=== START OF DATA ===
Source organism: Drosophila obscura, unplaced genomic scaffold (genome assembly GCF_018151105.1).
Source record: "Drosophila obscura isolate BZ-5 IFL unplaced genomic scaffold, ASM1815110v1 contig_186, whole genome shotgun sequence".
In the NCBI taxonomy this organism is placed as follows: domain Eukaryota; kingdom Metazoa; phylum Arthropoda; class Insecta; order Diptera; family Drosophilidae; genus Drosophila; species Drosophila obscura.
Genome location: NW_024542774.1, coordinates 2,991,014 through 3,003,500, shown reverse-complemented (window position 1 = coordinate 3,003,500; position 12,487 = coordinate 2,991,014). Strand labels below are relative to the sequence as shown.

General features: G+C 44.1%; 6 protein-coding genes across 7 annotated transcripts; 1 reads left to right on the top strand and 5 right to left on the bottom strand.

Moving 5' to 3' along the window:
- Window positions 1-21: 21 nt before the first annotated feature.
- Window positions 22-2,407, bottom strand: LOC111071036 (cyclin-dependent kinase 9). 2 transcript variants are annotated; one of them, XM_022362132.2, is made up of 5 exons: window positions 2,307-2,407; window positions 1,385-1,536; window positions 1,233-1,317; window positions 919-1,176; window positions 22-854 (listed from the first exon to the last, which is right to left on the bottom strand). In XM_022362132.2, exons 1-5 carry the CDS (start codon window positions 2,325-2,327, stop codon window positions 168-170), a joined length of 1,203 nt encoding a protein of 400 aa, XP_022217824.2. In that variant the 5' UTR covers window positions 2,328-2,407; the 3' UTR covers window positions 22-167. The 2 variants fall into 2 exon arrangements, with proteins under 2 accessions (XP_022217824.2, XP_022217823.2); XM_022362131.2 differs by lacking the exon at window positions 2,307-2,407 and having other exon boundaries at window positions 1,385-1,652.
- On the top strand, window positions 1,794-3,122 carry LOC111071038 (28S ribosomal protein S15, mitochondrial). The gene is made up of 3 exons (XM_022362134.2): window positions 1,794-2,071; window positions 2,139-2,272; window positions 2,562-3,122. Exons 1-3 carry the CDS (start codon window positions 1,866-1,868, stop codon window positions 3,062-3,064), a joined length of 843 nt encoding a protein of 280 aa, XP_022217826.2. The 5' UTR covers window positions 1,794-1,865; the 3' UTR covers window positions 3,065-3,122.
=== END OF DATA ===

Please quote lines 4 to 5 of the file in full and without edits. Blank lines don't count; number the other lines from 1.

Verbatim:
Genome location: NW_024542774.1, coordinates 2,991,014 through 3,003,500, shown reverse-complemented (window position 1 = coordinate 3,003,500; position 12,487 = coordinate 2,991,014). Strand labels below are relative to the sequence as shown.

General features: G+C 44.1%; 6 protein-coding genes across 7 annotated transcripts; 1 reads left to right on the top strand and 5 right to left on the bottom strand.